In the last years of the Ottoman Empire's rule, with the development of trade, the seas surrounding Lesvos were full of life and movement. Shipowners, Greek and Turkish sailors, merchants, craftsmen from Ayvalik, citizens, workers and bussiness men from Smyrna were coming and going from Lesvos to the Asia Minor coasts.
At that time, Plomari, built in an isolated area of the island, with steep mountains, deep seas, coastal cliffs, and rocks, came slowly out of isolation and became an important industrial town and a busy commercial port. Mills, soap factories, machine shops and shipyards worked continuously. The industry brought trade, trade brought wealth, the wealth brought exploitation, and exploitation brought trade unions. Workers were forced to work 12 to 15 hours a day, from morning to night, in the fields, factories, and shipyards.
This was the time when the first "rakitzides" arrived at Plomari.

One of them was Dimitrios Giannatsis. With the recipes of the East in their luggage, they found on the island the best materials to create their distillate; grapes of exceptional quality cultivated in Lesvos, anise from Lisvori, fennel and herbs from the mountains, and soft water from the river Sedountas that splits Plomari in two. Apart from the materials, they found hard working people.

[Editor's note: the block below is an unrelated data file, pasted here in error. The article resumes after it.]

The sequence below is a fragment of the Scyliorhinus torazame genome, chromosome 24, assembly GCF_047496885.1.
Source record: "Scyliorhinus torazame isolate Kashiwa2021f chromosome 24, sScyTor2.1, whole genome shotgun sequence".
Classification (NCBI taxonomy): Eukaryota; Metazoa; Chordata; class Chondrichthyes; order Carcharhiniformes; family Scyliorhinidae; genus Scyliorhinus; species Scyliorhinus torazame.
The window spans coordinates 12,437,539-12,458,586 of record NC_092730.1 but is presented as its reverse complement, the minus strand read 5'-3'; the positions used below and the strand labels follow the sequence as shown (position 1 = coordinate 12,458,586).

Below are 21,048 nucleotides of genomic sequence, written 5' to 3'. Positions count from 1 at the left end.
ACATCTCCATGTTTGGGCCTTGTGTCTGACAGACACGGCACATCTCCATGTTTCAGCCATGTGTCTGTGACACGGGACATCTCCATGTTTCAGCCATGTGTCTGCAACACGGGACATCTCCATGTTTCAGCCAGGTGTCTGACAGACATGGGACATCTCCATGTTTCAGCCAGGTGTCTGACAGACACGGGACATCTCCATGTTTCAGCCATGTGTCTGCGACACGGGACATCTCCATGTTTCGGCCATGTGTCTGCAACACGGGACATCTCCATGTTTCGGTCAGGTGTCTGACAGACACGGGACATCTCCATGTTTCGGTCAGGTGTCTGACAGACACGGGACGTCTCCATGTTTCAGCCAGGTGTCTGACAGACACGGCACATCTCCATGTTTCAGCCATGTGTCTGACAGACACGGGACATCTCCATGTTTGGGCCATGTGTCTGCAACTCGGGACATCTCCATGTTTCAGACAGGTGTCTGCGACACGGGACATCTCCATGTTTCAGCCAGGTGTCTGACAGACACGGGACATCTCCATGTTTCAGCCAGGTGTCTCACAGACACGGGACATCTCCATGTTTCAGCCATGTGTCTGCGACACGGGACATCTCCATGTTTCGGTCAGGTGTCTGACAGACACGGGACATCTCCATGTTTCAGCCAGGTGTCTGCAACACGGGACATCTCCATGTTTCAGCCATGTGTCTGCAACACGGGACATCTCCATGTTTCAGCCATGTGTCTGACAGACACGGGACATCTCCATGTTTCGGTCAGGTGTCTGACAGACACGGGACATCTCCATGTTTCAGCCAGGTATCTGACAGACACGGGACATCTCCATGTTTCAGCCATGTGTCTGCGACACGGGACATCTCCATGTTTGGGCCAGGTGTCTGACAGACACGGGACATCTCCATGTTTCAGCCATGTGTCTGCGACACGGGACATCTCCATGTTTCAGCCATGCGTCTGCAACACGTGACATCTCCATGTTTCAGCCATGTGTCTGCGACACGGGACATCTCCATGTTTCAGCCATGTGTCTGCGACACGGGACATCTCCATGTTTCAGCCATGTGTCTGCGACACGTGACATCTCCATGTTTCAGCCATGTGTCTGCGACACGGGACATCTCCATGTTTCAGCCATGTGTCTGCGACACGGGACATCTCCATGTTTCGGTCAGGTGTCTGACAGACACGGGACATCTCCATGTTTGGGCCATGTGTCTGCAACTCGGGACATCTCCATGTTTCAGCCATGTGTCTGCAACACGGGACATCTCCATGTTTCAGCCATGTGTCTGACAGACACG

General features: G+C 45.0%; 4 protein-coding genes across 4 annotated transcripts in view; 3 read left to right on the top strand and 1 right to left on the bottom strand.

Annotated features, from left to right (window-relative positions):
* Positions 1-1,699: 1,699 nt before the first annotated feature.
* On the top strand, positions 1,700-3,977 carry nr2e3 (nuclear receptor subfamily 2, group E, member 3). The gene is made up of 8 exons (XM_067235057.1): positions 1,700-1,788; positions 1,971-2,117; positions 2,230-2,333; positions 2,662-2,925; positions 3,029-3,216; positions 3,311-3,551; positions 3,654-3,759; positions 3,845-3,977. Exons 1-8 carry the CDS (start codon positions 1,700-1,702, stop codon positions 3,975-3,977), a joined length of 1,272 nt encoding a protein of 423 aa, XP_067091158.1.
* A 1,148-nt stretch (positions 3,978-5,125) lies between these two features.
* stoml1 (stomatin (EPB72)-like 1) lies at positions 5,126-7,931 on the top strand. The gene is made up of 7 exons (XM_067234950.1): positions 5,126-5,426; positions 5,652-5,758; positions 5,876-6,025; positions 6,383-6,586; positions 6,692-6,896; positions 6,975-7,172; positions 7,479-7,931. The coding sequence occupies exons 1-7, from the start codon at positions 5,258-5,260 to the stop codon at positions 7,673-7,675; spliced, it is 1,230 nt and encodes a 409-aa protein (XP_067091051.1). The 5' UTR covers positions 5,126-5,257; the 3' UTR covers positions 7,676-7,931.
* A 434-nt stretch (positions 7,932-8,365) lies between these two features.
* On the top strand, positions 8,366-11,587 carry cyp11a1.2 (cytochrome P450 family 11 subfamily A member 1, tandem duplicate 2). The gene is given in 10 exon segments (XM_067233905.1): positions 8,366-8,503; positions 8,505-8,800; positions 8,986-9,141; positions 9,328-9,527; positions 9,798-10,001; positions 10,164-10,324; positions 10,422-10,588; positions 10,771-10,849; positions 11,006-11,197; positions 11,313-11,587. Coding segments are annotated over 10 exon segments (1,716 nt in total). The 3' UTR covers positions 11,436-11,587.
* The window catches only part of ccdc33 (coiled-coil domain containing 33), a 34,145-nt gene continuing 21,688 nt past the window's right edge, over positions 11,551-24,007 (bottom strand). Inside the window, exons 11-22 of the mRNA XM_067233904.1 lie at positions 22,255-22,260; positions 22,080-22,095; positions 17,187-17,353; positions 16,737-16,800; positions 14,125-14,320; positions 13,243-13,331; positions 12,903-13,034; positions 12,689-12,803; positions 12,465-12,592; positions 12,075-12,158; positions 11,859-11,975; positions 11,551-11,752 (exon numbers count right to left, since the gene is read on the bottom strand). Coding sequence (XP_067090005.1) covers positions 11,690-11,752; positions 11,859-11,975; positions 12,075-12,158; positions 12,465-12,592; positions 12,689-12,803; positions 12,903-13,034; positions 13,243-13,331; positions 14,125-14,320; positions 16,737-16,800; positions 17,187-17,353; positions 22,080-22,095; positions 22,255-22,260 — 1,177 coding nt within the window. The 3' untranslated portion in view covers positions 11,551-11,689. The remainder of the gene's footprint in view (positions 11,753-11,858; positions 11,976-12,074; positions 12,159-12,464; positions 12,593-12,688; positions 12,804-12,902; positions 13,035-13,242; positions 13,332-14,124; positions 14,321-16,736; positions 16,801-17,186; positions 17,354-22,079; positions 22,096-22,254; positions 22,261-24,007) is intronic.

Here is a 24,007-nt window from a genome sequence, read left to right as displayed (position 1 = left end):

The ouzo of the "rakitzides" was the consolation for those all-day workers that left at sunset from their jobs, meeting at the cafes. They quietly drank their ouzo, relaxed, and then went to their homes.
"There was no ouzo at home", they used to say. They only drank it in cafes with good company and a little dish of something or other on the side. In those times, here were a lot of distilleries in Plomari. Today, there are only four left. One of them is the Dimitrios D. Giannatsis Distillery, officially founded in 1932, making the long journey through time, and here there still remains the love for the smell of ouzo, the passion for the art of distillation, and ofcourse, respect for the past.

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